By Sagarika Jaisinghani and Susan Mathew
(Reuters) - London's FTSE 100 closed flat on Friday as a commodity-linked slump offset gains spurred by some upbeat earnings and AstraZeneca, while an index of more domestically-focused stocks rose as hopes grew of a trade deal with the European Union.
Rising U.S.-China tensions, after Washington moved to ban China's WeChat and Tiktok applications, weighed on sentiment globally. [MKTS/GLOB]
Worries over an economic recovery also persisted after U.S. employment data showed slowing job growth and the White House struggled with a fiscal aid package. [.N]
"The non-farm payroll report confirmed economic data is plateauing and that the third quarter rebound everyone expected is not happening," said Edward Moya, senior market analyst at Oanda, New York.
The blue-chip FTSE 100 was flat, but ended the week up 2.3%, buoyed by largely upbeat quarterly earnings and improving local economic data.
Hikma Pharmaceuticals and property website Rightmove topped the index as investors cheered their quarterly earnings updates.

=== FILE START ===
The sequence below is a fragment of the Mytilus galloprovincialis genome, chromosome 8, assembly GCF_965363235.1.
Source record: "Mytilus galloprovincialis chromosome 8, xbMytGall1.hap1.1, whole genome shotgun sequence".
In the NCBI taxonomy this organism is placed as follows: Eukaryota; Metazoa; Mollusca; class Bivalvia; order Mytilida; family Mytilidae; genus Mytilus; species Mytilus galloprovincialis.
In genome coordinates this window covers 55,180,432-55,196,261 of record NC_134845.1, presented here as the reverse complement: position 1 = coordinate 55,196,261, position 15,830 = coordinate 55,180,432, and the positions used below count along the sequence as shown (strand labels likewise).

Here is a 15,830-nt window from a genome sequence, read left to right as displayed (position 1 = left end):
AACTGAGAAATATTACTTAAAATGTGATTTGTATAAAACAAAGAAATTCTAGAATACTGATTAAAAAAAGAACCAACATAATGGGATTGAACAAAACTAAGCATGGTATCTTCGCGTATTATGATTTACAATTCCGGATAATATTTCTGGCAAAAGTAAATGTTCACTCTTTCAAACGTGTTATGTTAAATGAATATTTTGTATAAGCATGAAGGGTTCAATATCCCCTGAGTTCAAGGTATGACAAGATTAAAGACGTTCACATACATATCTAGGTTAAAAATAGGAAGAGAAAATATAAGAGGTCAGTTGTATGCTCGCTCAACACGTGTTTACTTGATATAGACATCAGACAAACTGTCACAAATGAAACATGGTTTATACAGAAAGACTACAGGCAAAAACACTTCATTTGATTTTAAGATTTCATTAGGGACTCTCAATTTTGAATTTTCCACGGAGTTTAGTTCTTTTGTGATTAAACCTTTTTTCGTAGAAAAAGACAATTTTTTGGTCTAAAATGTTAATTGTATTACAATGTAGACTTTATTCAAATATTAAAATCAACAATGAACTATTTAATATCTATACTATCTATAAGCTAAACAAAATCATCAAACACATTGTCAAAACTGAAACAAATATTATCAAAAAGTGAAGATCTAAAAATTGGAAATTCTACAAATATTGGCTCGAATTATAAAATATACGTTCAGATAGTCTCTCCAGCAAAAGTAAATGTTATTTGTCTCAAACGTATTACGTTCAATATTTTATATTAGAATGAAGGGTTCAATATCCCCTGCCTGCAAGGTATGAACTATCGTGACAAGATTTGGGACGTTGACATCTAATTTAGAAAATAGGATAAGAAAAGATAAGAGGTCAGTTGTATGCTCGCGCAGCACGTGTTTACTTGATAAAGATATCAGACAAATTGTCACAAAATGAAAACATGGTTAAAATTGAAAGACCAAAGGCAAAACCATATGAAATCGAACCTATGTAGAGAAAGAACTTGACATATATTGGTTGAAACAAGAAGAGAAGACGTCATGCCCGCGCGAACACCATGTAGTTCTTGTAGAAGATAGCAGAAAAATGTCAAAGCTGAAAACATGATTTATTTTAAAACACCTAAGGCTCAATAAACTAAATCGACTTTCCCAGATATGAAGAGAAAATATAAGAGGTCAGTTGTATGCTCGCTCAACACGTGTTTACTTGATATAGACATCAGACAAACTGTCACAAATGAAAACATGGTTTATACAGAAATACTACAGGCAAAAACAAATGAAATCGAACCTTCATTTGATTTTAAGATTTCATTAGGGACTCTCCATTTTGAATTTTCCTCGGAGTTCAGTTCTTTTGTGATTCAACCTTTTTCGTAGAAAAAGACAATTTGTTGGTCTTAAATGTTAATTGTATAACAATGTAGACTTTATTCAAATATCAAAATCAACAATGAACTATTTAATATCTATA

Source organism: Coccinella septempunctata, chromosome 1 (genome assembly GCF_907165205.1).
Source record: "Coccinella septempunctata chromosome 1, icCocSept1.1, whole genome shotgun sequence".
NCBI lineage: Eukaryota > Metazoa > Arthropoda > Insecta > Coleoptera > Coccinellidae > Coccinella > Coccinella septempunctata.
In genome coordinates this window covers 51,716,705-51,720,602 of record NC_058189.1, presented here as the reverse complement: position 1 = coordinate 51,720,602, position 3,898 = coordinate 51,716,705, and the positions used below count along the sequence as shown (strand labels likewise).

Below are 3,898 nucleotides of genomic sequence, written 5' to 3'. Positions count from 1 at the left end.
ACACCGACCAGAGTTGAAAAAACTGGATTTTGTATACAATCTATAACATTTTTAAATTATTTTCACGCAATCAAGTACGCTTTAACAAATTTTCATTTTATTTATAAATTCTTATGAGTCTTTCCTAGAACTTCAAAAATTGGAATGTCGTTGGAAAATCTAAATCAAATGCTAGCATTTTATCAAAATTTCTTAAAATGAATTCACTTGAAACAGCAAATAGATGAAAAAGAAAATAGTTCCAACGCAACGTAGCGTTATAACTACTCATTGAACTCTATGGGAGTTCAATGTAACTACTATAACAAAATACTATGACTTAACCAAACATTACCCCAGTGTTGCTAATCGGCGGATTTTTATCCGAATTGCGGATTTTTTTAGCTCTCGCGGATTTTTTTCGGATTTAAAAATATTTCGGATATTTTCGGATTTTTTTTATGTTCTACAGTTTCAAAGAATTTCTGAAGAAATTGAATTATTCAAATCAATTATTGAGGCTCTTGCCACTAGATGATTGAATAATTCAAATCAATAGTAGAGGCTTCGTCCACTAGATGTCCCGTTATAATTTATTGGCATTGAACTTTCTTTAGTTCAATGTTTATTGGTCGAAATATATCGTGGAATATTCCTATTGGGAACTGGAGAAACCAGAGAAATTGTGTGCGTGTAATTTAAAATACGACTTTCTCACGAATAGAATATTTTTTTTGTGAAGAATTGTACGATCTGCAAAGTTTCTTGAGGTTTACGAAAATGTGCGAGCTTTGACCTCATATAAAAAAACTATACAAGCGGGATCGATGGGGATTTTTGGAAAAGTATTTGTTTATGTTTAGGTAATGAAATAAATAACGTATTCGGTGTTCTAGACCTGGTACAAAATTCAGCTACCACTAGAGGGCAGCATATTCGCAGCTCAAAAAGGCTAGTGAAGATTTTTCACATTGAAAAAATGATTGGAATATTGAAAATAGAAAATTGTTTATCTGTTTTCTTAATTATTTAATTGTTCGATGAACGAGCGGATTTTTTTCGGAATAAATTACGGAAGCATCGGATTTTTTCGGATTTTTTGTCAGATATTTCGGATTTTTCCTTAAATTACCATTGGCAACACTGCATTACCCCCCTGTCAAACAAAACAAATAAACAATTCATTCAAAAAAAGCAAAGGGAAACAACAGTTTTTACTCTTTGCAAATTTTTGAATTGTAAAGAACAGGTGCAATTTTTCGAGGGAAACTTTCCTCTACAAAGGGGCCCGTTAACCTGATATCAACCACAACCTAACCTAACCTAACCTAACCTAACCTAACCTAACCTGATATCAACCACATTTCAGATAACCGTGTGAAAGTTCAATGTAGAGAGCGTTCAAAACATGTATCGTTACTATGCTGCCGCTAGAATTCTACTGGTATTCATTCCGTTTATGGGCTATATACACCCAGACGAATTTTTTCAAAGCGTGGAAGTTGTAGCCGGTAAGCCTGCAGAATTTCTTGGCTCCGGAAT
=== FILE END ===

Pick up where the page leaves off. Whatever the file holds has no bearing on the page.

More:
AstraZeneca rose 0.6%. Japan said it will order 120 million doses of the experimental vaccine developed by the drugmaker.
Meanwhile, miners and energy stocks fell as prices of metals and oil slipped. [IRONORE/] [MET/L] [O/R]
The mid-cap FTSE 250 rose 0.8%. Britain's top minister overseeing Brexit talks said on Friday he was confident a free trade deal would be clinched with the European Union as there had been a distinct change of tone from the bloc in recent weeks.
Industrials and consumer discretionary stocks led gains on the FTSE 250. Data on Friday showed more British shoppers returned to the high street in July as lockdowns eased.
London stock markets have tried to climb in August after a rally stalled in July because of a jump in coronavirus infections, but investors remain wary after forecasts the British economy will take longer than expected to return to its pre-pandemic size.
TP ICAP Plc, the world's largest inter-dealer broker, fell 7.7% as it signalled a tepid start to the second half of the year.
(Reporting by Susan Mathew in Bengaluru; editing by Barbara Lewis)